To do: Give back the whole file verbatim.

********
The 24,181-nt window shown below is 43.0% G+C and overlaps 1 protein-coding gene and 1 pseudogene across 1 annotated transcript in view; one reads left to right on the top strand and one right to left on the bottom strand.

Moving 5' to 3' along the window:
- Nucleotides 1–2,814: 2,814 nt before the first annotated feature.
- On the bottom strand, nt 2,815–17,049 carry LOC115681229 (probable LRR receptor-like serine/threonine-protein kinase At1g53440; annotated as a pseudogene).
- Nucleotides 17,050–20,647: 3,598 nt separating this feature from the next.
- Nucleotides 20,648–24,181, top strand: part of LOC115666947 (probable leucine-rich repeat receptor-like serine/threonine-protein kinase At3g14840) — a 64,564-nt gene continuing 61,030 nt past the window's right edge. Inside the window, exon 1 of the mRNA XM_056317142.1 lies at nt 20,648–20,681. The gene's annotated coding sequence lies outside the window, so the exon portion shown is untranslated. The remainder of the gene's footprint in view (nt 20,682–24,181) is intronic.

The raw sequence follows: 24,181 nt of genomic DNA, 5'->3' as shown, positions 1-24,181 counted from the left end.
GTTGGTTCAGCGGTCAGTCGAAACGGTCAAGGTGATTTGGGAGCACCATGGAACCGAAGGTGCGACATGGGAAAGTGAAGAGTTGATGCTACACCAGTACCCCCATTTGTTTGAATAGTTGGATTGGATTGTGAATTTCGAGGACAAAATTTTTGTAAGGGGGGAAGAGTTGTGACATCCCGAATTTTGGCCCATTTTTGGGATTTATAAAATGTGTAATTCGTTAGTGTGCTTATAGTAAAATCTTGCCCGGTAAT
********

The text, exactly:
The 24,181-nt window shown below is 43.0% G+C and overlaps 1 protein-coding gene and 1 pseudogene across 1 annotated transcript in view; one reads left to right on the top strand and one right to left on the bottom strand.

Moving 5' to 3' along the window:
- Nucleotides 1–2,814: 2,814 nt before the first annotated feature.
- On the bottom strand, nt 2,815–17,049 carry LOC115681229 (probable LRR receptor-like serine/threonine-protein kinase At1g53440; annotated as a pseudogene).
- Nucleotides 17,050–20,647: 3,598 nt separating this feature from the next.
- Nucleotides 20,648–24,181, top strand: part of LOC115666947 (probable leucine-rich repeat receptor-like serine/threonine-protein kinase At3g14840) — a 64,564-nt gene continuing 61,030 nt past the window's right edge. Inside the window, exon 1 of the mRNA XM_056317142.1 lies at nt 20,648–20,681. The gene's annotated coding sequence lies outside the window, so the exon portion shown is untranslated. The remainder of the gene's footprint in view (nt 20,682–24,181) is intronic.

The raw sequence follows: 24,181 nt of genomic DNA, 5'->3' as shown, positions 1-24,181 counted from the left end.
GTTGGTTCAGCGGTCAGTCGAAACGGTCAAGGTGATTTGGGAGCACCATGGAACCGAAGGTGCGACATGGGAAAGTGAAGAGTTGATGCTACACCAGTACCCCCATTTGTTTGAATAGTTGGATTGGATTGTGAATTTCGAGGACAAAATTTTTGTAAGGGGGGAAGAGTTGTGACATCCCGAATTTTGGCCCATTTTTGGGATTTATAAAATGTGTAATTCGTTAGTGTGCTTATAGTAAAATCTTGCCCGGTAAT